Her heating setup is a night basking lamp right now, she is upstairs in my apartment where its usually pretty warm and keeps it around 80.
    The humidity I'm not sure and I do not have a humid hide. Which I can remedy that tonight.
    She has a 20 gallon tank with three hides. She only ever uses the cool one.
    I have flukers reptile calcium and recently bought and exoterra multi vitamin. I try to dust her food in them both once a week, but she doesn't eat so.
    She also has a light that should give her d3 that I leave on during the day, and a heating pad I can turn on.

    As for her history I bought her two years ago at an expo, she was two then. She ate fine but still just stayed in her hide. She's never explored or anything really, but she's been docile and let me hold her and everything.
    I've never tried to breed her. I was thinking maybe illness, so a vet checkup wouldn't hurt regardless.

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    A few things stand out in your set up that could be a factor. This is a long post, but if you read it and have more questions, just ask

    1st - the substrate is a hotly debated topic, most keepers recommend only using loose substrate as egg-box material for gravid females. I personally use a mix of slate tile, repti-carpet, and natural large rocks. I tried using eco-earth as my moist hide substrate but my male kept eating it. My female did fine with it in her egg box while she was going through that. Until you know what is causing the lack of eating I'd switch to something solid that she can't eat on accident.

    2nd - Depending on the wattage of the basking light, it might be higher than 80*. Are your thermometers the digital kind, one that measures the hot side and one that measures the cool. If she is always on the cool side, my guess would be that the other side is too hot. You can get a thermal temp gun for $15 on amazon that will allow you to check the surface temps of everything, the digital thermometers only measure air temp.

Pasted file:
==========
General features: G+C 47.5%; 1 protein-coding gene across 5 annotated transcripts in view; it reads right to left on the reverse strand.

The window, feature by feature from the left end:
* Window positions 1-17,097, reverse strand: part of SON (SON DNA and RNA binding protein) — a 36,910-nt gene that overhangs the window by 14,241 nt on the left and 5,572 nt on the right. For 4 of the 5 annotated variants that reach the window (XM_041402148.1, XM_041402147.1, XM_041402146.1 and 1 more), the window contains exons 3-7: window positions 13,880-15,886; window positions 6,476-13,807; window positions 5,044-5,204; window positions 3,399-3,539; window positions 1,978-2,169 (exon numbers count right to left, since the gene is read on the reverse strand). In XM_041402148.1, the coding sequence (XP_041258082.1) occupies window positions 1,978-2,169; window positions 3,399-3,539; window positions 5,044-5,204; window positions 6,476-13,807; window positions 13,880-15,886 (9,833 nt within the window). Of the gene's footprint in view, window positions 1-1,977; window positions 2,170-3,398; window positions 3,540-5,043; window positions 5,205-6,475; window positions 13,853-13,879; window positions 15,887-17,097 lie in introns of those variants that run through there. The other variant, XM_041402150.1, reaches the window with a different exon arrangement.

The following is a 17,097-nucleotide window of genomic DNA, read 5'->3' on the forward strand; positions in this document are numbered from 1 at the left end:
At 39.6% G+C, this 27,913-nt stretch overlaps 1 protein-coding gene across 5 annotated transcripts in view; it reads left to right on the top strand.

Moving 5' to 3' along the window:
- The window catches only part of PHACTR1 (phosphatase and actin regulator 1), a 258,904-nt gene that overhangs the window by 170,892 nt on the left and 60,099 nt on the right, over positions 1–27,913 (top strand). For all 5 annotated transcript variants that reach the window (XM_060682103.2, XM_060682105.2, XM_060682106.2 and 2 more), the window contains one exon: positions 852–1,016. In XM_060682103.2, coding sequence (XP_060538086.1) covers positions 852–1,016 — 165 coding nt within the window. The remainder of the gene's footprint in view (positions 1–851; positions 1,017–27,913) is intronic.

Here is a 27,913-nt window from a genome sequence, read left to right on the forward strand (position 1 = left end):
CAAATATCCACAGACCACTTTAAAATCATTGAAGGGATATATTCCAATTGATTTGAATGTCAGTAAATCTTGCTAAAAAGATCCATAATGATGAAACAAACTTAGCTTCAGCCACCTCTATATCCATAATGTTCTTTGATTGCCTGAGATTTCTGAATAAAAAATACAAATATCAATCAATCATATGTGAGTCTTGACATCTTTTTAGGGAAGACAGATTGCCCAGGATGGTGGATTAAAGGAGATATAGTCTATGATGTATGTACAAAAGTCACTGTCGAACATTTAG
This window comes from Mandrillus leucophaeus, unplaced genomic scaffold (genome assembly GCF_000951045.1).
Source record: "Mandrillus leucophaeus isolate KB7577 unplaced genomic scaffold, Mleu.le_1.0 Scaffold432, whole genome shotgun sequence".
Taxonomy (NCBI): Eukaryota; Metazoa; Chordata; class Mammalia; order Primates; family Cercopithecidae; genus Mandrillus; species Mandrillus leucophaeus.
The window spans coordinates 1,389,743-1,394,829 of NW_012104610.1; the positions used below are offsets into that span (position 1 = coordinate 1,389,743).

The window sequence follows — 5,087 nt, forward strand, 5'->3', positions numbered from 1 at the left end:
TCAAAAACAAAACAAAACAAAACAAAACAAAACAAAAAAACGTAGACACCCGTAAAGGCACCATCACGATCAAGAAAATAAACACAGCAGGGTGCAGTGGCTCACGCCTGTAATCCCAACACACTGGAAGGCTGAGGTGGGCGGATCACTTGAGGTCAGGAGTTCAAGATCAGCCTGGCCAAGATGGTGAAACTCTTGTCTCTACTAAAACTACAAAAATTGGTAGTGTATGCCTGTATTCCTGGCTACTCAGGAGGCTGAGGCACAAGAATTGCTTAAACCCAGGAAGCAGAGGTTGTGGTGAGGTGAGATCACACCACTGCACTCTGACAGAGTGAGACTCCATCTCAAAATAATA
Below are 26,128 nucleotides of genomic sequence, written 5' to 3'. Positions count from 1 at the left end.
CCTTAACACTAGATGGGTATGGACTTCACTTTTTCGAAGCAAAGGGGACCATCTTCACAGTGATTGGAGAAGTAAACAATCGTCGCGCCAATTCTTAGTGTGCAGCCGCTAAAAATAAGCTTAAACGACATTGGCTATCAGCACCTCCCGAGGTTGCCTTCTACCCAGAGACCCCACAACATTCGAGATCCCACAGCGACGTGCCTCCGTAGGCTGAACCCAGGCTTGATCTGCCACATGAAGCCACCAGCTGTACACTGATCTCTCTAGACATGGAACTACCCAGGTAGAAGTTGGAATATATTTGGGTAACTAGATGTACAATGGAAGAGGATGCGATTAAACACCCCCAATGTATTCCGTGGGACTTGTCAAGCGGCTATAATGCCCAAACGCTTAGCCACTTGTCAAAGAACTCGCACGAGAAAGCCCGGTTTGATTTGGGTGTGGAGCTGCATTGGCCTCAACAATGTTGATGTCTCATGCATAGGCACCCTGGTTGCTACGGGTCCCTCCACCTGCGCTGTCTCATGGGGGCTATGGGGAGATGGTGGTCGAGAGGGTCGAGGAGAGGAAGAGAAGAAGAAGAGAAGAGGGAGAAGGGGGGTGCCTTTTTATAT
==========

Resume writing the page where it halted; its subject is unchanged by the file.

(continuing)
Temperatures - A temperature gradient from warm to cool maintains your leo's health. Here's a temperature guide for all leopard geckos as measured with the probe of a digital thermometer or a temp gun. Set your thermostat at 91*F/32.8*C. All Heat sources need to be on a thermostat - esp heat mats and CHE's, dimmers can work in a pinch for red bulbs

    I use hot glue to fix the thermostat's probe and a digital thermometer's probe together, but offset a little (gluing the wires not the probe heads themselves). Place them right on top of the substrate underneath the warm dry hide. If you use a UTH + a CHE you'll need 2 separate thermostats, because ground and air temperatures are substantially different.

    Warm dry hide ground temperature: 88-92 F (31.1-33.3 C) inside a leo's warm dry hide.
    Warm humid/moist hide: Place the humid hide 100% on top of the heat mat (or under the heat light / CHE). Keep temperatures similar to the warm dry hide.
    Cool dry hide ground temperature: 70ish-75 F (21.1-23.9 C) Usually the cool end ground temperature matches the room temperature where the enclosure sits.
    no greater than 82ish F (27.8ish C) surface temperature - 4 inches (10 cm) above ground on the warm end